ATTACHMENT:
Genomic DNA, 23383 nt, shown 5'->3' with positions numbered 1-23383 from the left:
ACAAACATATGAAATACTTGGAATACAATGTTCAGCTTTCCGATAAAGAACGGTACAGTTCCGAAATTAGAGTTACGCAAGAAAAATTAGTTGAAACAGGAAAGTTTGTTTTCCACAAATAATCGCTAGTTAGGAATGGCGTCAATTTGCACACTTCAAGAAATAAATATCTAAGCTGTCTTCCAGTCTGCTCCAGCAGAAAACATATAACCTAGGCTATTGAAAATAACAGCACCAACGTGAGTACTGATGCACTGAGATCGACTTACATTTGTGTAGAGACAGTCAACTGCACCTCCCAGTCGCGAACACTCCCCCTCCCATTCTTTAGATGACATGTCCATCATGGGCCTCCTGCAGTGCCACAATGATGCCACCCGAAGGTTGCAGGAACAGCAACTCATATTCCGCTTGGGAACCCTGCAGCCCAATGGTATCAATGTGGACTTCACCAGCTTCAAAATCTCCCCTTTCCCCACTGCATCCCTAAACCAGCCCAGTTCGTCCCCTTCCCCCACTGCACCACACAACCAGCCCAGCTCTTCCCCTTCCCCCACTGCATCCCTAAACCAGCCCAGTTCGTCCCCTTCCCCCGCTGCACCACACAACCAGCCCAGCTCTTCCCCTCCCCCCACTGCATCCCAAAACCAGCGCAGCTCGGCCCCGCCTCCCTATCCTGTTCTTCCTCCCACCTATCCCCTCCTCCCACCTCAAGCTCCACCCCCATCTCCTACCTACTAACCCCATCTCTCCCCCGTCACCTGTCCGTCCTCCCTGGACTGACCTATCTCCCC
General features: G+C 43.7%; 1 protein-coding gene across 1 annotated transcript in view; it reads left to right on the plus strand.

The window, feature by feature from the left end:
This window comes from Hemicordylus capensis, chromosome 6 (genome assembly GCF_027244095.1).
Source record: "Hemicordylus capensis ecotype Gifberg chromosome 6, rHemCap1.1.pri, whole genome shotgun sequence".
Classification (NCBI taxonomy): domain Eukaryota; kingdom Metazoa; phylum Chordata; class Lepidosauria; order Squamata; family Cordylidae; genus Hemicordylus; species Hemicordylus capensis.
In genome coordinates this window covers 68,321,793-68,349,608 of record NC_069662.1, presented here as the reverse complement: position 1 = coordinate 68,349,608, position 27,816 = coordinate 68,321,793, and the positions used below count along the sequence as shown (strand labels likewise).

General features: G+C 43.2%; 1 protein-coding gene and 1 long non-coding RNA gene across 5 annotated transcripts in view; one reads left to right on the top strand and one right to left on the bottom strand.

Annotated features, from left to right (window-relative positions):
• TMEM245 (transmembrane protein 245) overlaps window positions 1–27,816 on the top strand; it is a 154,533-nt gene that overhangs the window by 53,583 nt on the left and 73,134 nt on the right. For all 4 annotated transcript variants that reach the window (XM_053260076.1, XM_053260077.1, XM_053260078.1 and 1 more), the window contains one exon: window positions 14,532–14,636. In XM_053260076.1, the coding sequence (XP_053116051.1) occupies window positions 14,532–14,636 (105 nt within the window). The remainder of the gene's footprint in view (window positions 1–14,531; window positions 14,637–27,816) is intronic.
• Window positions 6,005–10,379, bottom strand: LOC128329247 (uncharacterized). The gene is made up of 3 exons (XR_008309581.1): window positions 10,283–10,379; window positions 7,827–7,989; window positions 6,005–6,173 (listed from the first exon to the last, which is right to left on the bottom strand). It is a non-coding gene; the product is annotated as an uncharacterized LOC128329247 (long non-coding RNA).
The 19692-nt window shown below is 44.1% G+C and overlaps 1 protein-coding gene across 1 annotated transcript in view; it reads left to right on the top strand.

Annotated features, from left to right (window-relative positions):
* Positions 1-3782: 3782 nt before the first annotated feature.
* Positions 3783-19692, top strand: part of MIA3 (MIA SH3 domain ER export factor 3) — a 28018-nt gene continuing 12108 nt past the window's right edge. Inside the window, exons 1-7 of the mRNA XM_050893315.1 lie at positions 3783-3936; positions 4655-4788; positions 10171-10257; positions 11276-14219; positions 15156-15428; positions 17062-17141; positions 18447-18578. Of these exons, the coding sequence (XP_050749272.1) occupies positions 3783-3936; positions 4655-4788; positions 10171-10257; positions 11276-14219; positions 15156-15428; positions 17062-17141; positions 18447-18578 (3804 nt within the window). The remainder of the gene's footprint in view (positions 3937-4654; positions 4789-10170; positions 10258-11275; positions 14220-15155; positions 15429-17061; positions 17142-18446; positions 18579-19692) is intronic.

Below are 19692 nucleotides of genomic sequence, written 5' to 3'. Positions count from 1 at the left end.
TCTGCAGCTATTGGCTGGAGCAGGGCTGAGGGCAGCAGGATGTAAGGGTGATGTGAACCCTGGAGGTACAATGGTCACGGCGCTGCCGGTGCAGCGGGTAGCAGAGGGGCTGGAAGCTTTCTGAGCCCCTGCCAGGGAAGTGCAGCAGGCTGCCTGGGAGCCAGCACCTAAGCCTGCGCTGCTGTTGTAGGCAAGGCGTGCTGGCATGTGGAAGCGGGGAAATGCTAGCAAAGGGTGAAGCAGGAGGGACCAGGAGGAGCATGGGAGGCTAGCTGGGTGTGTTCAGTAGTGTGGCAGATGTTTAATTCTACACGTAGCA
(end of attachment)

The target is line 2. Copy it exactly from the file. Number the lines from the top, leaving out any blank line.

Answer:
ACAAACATATGAAATACTTGGAATACAATGTTCAGCTTTCCGATAAAGAACGGTACAGTTCCGAAATTAGAGTTACGCAAGAAAAATTAGTTGAAACAGGAAAGTTTGTTTTCCACAAATAATCGCTAGTTAGGAATGGCGTCAATTTGCACACTTCAAGAAATAAATATCTAAGCTGTCTTCCAGTCTGCTCCAGCAGAAAACATATAACCTAGGCTATTGAAAATAACAGCACCAACGTGAGTACTGATGCACTGAGATCGACTTACATTTGTGTAGAGACAGTCAACTGCACCTCCCAGTCGCGAACACTCCCCCTCCCATTCTTTAGATGACATGTCCATCATGGGCCTCCTGCAGTGCCACAATGATGCCACCCGAAGGTTGCAGGAACAGCAACTCATATTCCGCTTGGGAACCCTGCAGCCCAATGGTATCAATGTGGACTTCACCAGCTTCAAAATCTCCCCTTTCCCCACTGCATCCCTAAACCAGCCCAGTTCGTCCCCTTCCCCCACTGCACCACACAACCAGCCCAGCTCTTCCCCTTCCCCCACTGCATCCCTAAACCAGCCCAGTTCGTCCCCTTCCCCCGCTGCACCACACAACCAGCCCAGCTCTTCCCCTCCCCCCACTGCATCCCAAAACCAGCGCAGCTCGGCCCCGCCTCCCTATCCTGTTCTTCCTCCCACCTATCCCCTCCTCCCACCTCAAGCTCCACCCCCATCTCCTACCTACTAACCCCATCTCTCCCCCGTCACCTGTCCGTCCTCCCTGGACTGACCTATCTCCCC